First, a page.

highs and lows
There can be little doubt that in a cheese mad country this locality was that little bit further down the road toward cheese insanity, and if evidence was needed this little sign I came across should be sufficient, it seemed to be pointing nowhere, as if underneath this matrix of sense-datum these was simply the presence, for better or for worse, for good or ill, without rhyme or reason, the unceasing vibration of cheese.
I took a wonderful little descent back down into the valley (there are a few pictures I took but I'm not going to share them), and like K should have realised in Kafka's book, the Castle which was looming above was not worth bothering with. I think this was the first sign to me that all things were not to be perfect this day.
I had been thinking about those people who had been engaged in building the castle, lugging all them stones up the hill, and I speculated that it wouldn't have been a particularly jolly enterprise.
I consulted the map and did a kind of u-turn and took a path back up the hill. I came across a huge bank of fine sandy soil, which, by its own accord seemed in a constant state of.... .... well I can't find the word, but the little stones were falling down off the side - it was collapsing slowly. This is one phenomena in the whole trip I can truly say I didn't understand, moreso when I got to the top of the bank and found a road there, quite a major road, the D617 to be precise.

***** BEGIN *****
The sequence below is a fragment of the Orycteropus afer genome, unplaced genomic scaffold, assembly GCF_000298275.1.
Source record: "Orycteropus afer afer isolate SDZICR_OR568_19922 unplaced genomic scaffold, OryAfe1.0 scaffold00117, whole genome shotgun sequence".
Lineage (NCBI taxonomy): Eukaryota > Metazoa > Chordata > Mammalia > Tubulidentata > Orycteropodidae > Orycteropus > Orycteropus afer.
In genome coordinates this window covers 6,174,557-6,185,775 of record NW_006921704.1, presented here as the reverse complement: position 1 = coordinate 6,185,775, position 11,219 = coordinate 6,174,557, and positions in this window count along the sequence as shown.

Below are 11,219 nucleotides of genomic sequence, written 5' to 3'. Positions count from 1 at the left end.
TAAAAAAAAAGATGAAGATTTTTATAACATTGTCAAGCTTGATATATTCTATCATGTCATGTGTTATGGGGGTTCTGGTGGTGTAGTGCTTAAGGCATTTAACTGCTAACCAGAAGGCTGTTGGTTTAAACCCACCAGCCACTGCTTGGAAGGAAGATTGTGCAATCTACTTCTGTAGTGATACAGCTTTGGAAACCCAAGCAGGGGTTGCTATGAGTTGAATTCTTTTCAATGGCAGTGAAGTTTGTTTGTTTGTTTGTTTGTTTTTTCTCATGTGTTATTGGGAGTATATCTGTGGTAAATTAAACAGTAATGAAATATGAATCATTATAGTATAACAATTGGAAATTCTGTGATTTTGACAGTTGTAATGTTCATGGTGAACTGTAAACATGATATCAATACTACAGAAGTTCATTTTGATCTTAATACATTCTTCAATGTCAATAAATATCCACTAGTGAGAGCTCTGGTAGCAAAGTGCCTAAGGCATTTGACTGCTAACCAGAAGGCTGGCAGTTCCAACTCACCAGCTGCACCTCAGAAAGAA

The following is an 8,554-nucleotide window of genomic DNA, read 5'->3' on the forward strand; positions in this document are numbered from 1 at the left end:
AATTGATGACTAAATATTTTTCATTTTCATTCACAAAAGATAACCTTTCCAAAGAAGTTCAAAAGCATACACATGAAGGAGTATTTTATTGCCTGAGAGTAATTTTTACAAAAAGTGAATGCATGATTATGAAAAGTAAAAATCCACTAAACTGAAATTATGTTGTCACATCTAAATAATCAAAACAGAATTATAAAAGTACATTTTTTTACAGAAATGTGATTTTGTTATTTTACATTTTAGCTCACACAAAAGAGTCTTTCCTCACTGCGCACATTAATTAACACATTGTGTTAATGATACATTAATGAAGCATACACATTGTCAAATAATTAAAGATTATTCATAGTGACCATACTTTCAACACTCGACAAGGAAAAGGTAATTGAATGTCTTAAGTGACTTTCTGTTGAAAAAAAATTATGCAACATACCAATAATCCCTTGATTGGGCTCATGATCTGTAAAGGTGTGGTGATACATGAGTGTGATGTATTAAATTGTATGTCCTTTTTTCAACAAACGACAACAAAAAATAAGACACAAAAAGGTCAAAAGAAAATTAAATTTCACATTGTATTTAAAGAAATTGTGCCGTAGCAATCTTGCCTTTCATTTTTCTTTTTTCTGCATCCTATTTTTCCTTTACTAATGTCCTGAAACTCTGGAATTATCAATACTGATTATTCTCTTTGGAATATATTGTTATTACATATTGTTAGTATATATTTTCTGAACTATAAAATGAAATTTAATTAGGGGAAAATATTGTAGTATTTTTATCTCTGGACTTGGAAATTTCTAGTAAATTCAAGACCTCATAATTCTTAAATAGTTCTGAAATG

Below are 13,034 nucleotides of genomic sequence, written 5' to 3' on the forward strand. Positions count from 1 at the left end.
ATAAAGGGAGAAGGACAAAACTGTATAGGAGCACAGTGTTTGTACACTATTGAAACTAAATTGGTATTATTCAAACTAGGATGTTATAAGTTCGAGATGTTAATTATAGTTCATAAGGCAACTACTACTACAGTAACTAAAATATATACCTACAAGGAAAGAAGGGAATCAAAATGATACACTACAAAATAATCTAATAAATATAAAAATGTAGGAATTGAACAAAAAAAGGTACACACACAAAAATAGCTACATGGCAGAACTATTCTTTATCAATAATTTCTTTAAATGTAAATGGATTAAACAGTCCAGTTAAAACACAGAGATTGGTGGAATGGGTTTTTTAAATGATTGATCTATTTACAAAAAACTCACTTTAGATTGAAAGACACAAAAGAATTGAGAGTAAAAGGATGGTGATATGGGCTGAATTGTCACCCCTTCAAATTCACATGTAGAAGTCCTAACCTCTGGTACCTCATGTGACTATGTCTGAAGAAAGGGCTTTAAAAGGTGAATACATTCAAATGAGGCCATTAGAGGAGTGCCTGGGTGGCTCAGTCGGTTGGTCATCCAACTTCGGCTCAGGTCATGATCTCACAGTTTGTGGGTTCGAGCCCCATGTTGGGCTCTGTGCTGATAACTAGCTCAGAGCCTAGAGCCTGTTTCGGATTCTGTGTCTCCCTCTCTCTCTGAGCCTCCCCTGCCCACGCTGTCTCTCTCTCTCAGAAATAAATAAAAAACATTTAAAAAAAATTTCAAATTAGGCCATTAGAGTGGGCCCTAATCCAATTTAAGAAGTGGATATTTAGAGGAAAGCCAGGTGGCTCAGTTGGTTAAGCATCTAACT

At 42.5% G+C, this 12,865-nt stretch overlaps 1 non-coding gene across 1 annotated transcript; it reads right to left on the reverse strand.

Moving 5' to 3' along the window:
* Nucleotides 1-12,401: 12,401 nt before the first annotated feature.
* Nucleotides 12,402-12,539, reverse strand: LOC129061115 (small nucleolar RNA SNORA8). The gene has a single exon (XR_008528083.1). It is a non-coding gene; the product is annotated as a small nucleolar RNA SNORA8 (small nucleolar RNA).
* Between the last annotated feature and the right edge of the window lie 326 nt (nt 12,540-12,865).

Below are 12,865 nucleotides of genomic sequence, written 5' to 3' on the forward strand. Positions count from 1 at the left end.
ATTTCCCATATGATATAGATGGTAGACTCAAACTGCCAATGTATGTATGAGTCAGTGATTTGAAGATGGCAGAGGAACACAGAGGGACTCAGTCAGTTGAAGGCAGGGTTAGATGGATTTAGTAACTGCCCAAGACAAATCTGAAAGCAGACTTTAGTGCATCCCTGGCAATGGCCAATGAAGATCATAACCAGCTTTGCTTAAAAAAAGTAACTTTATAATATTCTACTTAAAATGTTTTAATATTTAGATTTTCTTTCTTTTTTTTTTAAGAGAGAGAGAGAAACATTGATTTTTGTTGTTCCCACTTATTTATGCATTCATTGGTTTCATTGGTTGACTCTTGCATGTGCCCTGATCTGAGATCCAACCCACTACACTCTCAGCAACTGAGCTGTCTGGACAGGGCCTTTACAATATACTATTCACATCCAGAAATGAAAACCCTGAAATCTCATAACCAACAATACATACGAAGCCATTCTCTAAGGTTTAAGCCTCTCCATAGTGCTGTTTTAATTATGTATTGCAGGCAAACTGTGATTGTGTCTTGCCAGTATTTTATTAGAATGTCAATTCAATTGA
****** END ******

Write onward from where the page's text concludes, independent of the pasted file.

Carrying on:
Anyway I was pressing on in fine spirits, and I haven't mentioned yet that all the time I had been getting closer to the massif so I could see the snowy peaks all the more clearly. I lost my way a little bit, but found myself on the map a bit further than I thought, but was quite happy to be walking in the sunshine across more verdant pasture.
It was time to start circling back, so I headed southward, I had been climbing for a good old while so maybe I expected to find a good view eventually, I have to say the view from above La Dent du Mar was amazing.
To the left is one of the pictures i took, not from the very top, but I was very happy to be up there and aware of so much going on. I tried to take a picture of myself in one of C. D. Freidrich's famous poses - the solitary walker overlooking a magnificent landscape beneath him - and this i did but afterwards i wasn't too satisfied with the photo, so i'm not posting it here, but needless to say i was filled with a deep romantic spirit as i rambled my way along the crest of this peak.
From these heights i made a particularly steep descent, one which demanded one's attention at every step, and before too long i found myself at the shores of Lac Chambon, and this physical descent seem to match one in my spirits.
You can find out what happened if you click here.